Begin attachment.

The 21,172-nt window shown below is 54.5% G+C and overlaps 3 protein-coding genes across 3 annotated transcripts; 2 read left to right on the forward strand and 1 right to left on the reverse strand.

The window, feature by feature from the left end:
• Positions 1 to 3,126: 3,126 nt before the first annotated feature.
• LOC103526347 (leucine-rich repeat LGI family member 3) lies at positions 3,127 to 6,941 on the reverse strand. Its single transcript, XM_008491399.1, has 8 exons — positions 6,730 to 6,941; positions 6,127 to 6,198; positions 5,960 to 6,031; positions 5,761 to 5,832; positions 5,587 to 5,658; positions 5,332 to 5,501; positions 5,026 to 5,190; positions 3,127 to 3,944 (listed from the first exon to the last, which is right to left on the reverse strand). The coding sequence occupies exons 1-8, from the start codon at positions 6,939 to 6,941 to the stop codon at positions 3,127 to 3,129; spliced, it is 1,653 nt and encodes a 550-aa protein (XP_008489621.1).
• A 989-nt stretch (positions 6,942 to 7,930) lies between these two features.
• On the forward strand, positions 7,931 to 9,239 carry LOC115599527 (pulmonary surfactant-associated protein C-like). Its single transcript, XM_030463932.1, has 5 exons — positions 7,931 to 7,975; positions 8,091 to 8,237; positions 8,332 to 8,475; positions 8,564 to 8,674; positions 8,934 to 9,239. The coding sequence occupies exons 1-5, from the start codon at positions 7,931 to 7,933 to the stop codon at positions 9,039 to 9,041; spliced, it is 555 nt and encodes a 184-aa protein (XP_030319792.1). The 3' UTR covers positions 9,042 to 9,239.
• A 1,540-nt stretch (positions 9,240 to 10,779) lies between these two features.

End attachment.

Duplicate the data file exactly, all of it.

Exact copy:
The 21,172-nt window shown below is 54.5% G+C and overlaps 3 protein-coding genes across 3 annotated transcripts; 2 read left to right on the forward strand and 1 right to left on the reverse strand.

The window, feature by feature from the left end:
• Positions 1 to 3,126: 3,126 nt before the first annotated feature.
• LOC103526347 (leucine-rich repeat LGI family member 3) lies at positions 3,127 to 6,941 on the reverse strand. Its single transcript, XM_008491399.1, has 8 exons — positions 6,730 to 6,941; positions 6,127 to 6,198; positions 5,960 to 6,031; positions 5,761 to 5,832; positions 5,587 to 5,658; positions 5,332 to 5,501; positions 5,026 to 5,190; positions 3,127 to 3,944 (listed from the first exon to the last, which is right to left on the reverse strand). The coding sequence occupies exons 1-8, from the start codon at positions 6,939 to 6,941 to the stop codon at positions 3,127 to 3,129; spliced, it is 1,653 nt and encodes a 550-aa protein (XP_008489621.1).
• A 989-nt stretch (positions 6,942 to 7,930) lies between these two features.
• On the forward strand, positions 7,931 to 9,239 carry LOC115599527 (pulmonary surfactant-associated protein C-like). Its single transcript, XM_030463932.1, has 5 exons — positions 7,931 to 7,975; positions 8,091 to 8,237; positions 8,332 to 8,475; positions 8,564 to 8,674; positions 8,934 to 9,239. The coding sequence occupies exons 1-5, from the start codon at positions 7,931 to 7,933 to the stop codon at positions 9,039 to 9,041; spliced, it is 555 nt and encodes a 184-aa protein (XP_030319792.1). The 3' UTR covers positions 9,042 to 9,239.
• A 1,540-nt stretch (positions 9,240 to 10,779) lies between these two features.